Monetizing employees may not be illegal, but it’s not a good practice

Financial pressure can come from lots of different directions. Surely you’re not responsible if employees blow their paychecks and then some on expensive stuff. However, according to the Consumer Financial Protection Bureau, employees can become indebted to their employers for the cost of essential tools and employer-mandated training. Surreptitious data collection, the sale of such data, and the subsequent marketing to employees is yet another problem the CFPB identified.

Debt traps

It’s not uncommon for an employer to, say, pick up a new hire’s moving expenses and then to forgive the debt ratably over, say, five years. If the employee leaves within this five-year period, they have to pay back the balance. Hiring bonuses sometimes work the same way.

This is acceptable for fringe benefits, since employees are free to turn down the fringe and shoulder the expenses themselves.

Payback agreements for mandated employer-provided training, however, aren’t quite the same thing as a voluntary fringe. In one anecdote the CFPB related, a large health care provider required its fully licensed nurses to complete a company-run training program for which they would owe $10,000 if they failed to work full-time for the provider.

There are three problems we see right off the bat:

  • State payday laws may prohibit these types of deductions, unless employees have consented in advance.
  • Apparently, nurses who work part time would be on the hook for the $10,000. We’re curious about the criteria used to determine whether nurses work full time or part time.
  • $10,000 seems a bit high for a company-run program. We’d be curious to know the fair market value of the program.

A better strategy: Since this is job-related and employer-required, and employees are already licensed, it’s possible for this training to fit snuggly into IRC § 162 and its accompanying regulations. Under IRC § 162, you can pick up 100% of employees’ job-related educational expenses tax-free and you get a tax deduction for the full amount.

There are drawbacks to educational assistance provided under IRC § 162—principally the education can’t qualify employees for new jobs. But if this is a company-run training program, we would think it likely the training was tailored to the company’s specifications, which would preclude training employees for new jobs.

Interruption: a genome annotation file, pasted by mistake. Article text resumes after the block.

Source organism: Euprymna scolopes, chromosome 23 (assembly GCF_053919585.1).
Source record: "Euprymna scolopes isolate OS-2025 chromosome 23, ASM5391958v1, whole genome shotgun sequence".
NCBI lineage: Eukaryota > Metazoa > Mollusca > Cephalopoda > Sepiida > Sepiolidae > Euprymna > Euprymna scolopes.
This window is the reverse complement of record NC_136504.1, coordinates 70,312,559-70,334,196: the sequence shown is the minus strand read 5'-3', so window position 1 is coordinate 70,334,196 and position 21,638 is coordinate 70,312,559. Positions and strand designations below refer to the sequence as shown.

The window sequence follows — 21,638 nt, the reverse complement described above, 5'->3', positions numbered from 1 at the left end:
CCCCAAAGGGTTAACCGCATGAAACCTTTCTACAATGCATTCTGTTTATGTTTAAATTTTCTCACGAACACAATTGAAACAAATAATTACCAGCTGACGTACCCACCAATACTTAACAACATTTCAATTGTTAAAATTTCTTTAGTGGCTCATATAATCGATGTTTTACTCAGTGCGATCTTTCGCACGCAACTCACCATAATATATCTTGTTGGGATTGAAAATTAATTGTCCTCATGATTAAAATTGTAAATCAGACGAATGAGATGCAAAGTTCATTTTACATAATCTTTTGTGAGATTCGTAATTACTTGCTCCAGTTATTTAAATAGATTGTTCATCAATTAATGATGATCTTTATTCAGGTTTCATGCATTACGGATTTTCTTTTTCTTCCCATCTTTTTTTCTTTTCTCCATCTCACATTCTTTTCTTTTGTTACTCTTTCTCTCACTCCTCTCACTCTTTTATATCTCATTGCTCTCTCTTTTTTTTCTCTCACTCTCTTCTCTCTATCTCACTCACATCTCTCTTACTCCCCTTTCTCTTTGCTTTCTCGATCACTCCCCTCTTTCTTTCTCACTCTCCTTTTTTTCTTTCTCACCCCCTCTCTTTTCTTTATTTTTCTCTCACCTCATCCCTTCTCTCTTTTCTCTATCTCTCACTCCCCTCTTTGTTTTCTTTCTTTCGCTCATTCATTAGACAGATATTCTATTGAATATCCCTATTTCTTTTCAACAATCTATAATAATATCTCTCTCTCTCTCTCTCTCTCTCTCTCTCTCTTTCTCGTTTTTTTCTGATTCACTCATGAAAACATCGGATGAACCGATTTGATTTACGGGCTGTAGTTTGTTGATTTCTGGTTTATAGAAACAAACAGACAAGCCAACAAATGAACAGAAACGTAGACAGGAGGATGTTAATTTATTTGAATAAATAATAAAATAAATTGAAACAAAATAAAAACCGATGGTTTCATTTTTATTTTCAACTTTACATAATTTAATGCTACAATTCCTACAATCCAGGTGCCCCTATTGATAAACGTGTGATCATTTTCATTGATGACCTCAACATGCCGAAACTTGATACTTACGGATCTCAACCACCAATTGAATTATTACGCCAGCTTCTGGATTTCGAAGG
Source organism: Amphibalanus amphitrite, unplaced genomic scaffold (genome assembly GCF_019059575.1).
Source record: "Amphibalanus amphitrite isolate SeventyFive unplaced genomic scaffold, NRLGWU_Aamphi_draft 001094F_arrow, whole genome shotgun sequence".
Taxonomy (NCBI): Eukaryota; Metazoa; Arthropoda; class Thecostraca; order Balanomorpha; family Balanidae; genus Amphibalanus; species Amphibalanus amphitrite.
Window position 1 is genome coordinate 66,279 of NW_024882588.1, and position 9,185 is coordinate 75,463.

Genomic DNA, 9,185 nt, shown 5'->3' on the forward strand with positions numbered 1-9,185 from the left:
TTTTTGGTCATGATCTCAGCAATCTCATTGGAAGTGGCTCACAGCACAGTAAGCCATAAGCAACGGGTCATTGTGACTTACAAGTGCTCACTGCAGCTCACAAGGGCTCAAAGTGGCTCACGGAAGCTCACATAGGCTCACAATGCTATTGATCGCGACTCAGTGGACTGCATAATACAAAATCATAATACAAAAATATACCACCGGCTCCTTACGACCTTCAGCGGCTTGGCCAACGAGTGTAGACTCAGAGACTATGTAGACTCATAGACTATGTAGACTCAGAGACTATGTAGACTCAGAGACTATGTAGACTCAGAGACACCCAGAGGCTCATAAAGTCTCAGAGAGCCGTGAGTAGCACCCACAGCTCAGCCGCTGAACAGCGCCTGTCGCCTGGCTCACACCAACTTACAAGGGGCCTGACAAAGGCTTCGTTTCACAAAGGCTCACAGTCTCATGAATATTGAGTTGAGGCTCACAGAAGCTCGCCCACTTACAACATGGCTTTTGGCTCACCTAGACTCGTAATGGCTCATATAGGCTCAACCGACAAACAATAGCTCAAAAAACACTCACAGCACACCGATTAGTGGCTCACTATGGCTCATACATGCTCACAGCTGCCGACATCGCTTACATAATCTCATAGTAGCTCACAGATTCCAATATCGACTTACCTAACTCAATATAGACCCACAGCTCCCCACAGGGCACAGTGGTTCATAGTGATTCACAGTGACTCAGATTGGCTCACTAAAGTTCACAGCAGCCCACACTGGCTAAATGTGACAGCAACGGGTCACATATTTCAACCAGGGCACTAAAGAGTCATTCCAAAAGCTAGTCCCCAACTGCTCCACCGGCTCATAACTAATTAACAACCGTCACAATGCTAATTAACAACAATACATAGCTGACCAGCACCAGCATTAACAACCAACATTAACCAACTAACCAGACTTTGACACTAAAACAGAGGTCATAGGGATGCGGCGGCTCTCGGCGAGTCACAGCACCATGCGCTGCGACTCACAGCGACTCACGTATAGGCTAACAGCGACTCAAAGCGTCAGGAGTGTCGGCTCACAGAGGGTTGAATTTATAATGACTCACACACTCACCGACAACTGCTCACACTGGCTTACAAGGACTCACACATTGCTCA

Marketing mayhem

The CFPB is also focused on the collection, buying and selling of employees’ personal data for unrelated marketing purposes.

While the CFPB was concerned with data-collection tools used by platforms employing gig workers, you don’t have to look too far to see how this problem can reach right into your workplace. Retirement plans such as 401(k)s, for example, collect a ton of valuable personal information about employees—their names, contact information, Social Security numbers, financial information, investment history, their specific investments, account balances, etc.

Employees at one company alleged their 401(k) plan’s third-party record keeper shared their personal information with its affiliates, which then used the information to market profitable non-plan financial products and services, such as IRAs and credit cards, to them. They sued their employer, the plan fiduciaries and the record-keeper, arguing their personal information was a plan asset from which third parties could not profit.

They wanted a federal trial court to prohibit the record-keeper from marketing any more products to them. The third-party provider wanted the case dismissed.

The trial court ruled employees’ personal information wasn’t a plan asset and dismissed the case. Court: Under ERISA, a plan’s assets include a plan’s investments, but not data. Likewise, ERISA focuses on participants’ contributions, but fails to mention data. Employees, therefore, had no case.

The takeaway: It’s easy to sympathize with employees—no one wants junk phone calls, emails or texts. You should talk to your third-party providers to assess how or whether they will share employees’ personal information. If the information will be shared for nonplan purposes, see if it’s possible to negotiate a different outcome. If it’s not, be up front and warn employees.

The case is Harmon v. Shell Oil Co.